Last week, Sierra Leone’s parliament voted to repeal the country’s 55-year-old libel law, which criminalised the publication of information that was deemed defamatory or seditious, and which had been used by successive governments to target and imprison media practitioners and silence dissenting views. But not everyone is convinced it was in the best interest of media freedom.

US, UK, Interpol Give Ghana Phone Hacking Tools, Raising Journalist Concerns on Safety & Confidentiality

In May 2019, senior members of Ghana’s law enforcement posed for photos with the U.S. ambassador to their country at a ceremony in the capital, Accra. Between them they held boxes and bags, gifts from the U.S. government to Ghana which, according to one of the recipients, contained Israeli phone hacking technology.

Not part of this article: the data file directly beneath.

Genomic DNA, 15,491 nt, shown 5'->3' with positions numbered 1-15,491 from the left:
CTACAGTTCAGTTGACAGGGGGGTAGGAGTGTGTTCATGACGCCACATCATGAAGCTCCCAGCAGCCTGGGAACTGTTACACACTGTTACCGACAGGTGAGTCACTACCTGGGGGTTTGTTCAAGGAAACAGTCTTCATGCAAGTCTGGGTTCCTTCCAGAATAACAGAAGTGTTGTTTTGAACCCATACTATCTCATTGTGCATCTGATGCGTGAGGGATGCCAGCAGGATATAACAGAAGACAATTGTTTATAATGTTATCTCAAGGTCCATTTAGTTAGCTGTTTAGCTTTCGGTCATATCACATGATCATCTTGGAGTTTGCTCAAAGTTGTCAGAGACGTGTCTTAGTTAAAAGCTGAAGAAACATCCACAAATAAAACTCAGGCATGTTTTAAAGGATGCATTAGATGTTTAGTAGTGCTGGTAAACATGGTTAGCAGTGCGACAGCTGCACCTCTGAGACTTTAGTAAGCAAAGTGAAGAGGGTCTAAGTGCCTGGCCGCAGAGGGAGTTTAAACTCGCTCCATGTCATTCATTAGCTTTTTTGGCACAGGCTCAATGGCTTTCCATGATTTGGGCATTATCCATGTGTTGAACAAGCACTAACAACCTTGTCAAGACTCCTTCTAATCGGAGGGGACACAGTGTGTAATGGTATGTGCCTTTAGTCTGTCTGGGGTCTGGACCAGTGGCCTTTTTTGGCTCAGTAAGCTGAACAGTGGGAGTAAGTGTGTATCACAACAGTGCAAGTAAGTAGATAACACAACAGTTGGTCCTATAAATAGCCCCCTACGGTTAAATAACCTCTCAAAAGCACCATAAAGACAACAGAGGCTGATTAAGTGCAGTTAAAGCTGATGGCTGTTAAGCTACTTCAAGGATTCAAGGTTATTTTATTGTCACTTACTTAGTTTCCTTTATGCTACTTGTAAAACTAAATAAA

Press Freedom Under COVID-19 Lockdown in Asia

Governments have made the media “a scapegoat” across Asia, targeting journalists who are simply reporting on the failures or shortcomings of their leadership during the coronavirus pandemic, press freedom experts have warned.


Press Freedom and Tackling Disinformation in the COVID-19 context

On the occasion of World Press Freedom Day 2020, join UNESCO for a dynamic online discussion on the importance of press freedom and independent journalism to provide reliable, life-saving information during the COVID-19 pandemic. Topics to be covered include:
    • Fighting disinformation and rumours • Journalists on the front lines: ensuring their health and safety • The role of governments: protecting press freedom and independent journalism • The role of social media and technology: supporting journalism and fighting disinformation